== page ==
W3C home > Mailing lists > Public > www-tag@w3.org > February 2003

Re: Valid representations, canonical representations, and what the SW needs from the Web...

From: Jan Algermissen <algermissen@acm.org>
Date: Tue, 04 Feb 2003 13:18:18 +0100
Message-ID: <3E3FAF8A.D7BAA44A@acm.org>
To: Paul Prescod <paul@prescod.net>
CC: Sandro Hawke <sandro@w3.org>, www-tag@w3.org

Paul Prescod wrote:
> Sandro Hawke wrote:
> > There's an alternative view, however.  Maybe http: URIs are already
> > rather precise.  Each one identifies exactly one web location [1].
> > They can't be used directly to identify the Sun, etc, only indirectly
> > via their content (or using fragment IDs, in one version); that
> > indirect location works just fine for RDF and the semantic web,

I agree, that is the whole idea behind the distinction between using
a URI as an identifier for a web resource (web page, web service etc.)
and using it as an *indicator* for an abstract concept.
> It won't work. You can't know whether "http://www.prescod.net" refers to
> "Paul's homepage", "The Prescod Family Homepage", "Paul's business", "A
> set of links endorsed by Paul" etc. unless I tell you. There is nothing
> in either the URI string nor the document to umabiguously say what that
> page is about. 

Absolutely right. I don't understand though, why the authority is supposed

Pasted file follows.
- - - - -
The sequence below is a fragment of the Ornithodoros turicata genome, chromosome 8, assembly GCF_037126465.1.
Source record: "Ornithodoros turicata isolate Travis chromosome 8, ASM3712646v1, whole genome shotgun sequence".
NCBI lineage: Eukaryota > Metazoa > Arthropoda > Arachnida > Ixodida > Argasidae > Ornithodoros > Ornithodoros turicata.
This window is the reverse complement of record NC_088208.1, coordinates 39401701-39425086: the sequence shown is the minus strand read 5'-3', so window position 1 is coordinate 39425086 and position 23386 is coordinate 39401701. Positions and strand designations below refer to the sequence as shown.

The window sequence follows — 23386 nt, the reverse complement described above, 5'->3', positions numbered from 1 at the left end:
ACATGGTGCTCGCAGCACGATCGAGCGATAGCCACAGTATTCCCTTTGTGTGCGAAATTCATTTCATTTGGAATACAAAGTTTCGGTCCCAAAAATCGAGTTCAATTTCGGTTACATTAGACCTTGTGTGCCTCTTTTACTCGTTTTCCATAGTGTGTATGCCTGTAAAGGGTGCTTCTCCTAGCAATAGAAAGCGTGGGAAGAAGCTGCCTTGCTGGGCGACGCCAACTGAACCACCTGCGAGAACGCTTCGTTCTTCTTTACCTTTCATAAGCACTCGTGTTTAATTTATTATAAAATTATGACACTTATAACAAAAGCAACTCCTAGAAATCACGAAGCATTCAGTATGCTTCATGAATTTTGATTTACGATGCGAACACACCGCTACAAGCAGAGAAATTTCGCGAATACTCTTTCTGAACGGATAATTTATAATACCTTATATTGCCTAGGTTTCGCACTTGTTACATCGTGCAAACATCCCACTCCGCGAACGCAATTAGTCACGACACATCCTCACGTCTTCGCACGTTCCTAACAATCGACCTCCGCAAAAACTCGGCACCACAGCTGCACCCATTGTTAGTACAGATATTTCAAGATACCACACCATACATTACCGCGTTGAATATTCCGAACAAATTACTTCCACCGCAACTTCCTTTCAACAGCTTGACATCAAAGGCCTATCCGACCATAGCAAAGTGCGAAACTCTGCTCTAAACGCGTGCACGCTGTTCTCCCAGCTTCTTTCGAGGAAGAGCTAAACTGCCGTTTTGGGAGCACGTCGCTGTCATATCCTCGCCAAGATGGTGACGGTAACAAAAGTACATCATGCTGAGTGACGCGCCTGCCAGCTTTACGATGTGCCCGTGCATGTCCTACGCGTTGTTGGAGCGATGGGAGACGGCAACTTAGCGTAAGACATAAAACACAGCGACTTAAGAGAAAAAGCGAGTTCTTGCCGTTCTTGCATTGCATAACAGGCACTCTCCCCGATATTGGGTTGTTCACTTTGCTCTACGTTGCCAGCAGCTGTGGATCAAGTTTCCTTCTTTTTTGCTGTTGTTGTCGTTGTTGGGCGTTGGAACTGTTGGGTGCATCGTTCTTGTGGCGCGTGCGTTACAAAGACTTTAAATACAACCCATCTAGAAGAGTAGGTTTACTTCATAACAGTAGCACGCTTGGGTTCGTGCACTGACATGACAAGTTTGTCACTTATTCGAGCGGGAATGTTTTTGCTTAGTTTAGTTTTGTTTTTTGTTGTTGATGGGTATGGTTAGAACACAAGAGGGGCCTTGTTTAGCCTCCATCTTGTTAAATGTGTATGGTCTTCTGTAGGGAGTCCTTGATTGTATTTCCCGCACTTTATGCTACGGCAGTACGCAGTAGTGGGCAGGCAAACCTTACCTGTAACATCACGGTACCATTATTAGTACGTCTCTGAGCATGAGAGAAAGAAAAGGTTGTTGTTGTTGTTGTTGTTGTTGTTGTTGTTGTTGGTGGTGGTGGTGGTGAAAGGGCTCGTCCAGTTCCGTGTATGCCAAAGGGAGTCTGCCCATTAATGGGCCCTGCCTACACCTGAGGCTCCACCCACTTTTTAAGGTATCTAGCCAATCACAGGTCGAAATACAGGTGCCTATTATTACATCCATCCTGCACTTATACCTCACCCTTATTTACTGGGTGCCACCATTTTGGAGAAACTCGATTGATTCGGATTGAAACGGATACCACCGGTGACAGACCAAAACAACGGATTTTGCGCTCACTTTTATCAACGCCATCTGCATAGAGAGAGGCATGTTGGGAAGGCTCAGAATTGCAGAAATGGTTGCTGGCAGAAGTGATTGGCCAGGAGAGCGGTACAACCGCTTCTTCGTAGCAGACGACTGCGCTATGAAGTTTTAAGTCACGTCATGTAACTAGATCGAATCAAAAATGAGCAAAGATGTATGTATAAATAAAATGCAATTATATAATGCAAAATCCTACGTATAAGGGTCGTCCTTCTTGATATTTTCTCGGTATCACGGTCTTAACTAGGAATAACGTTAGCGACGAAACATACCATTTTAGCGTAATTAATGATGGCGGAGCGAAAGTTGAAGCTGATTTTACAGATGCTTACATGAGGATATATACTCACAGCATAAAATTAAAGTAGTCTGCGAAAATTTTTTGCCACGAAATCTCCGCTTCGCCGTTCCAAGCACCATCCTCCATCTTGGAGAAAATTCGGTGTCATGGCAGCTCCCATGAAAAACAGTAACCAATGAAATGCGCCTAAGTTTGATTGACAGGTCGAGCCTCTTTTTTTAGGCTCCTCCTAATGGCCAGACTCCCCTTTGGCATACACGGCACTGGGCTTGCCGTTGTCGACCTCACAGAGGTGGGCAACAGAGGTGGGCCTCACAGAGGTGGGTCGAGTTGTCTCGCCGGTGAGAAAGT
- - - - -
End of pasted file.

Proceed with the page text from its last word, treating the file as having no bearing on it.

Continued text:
to define what the URI denotes? I think that the URI allways identifies
the web resource (which I think is an abstraction of the web page or
service) and that any further meaning of the URI depends entirely on
the context in which the URI is used. Thus, the destinction between
"URI identifies a web resource" and "URI indicates an abstract concept"
depends absolutely on the semantics of the link (the addressing context).

> I can only give it clear, semantic-web processable
> meaning with RDF. 

But then again, it depends on the context in which the URI is used in that
RDF document and it is still possible, even within the same RDF document to
say that a URI is a web page and an abstract concept. So you can still end
up with  "http://www.w3.org/index.html is not a web page".


Jan Algermissen                           http://www.topicmapping.com
Consultant & Programmer	                  http://www.gooseworks.org
Received on Tuesday, 4 February 2003 07:17:02 UTC

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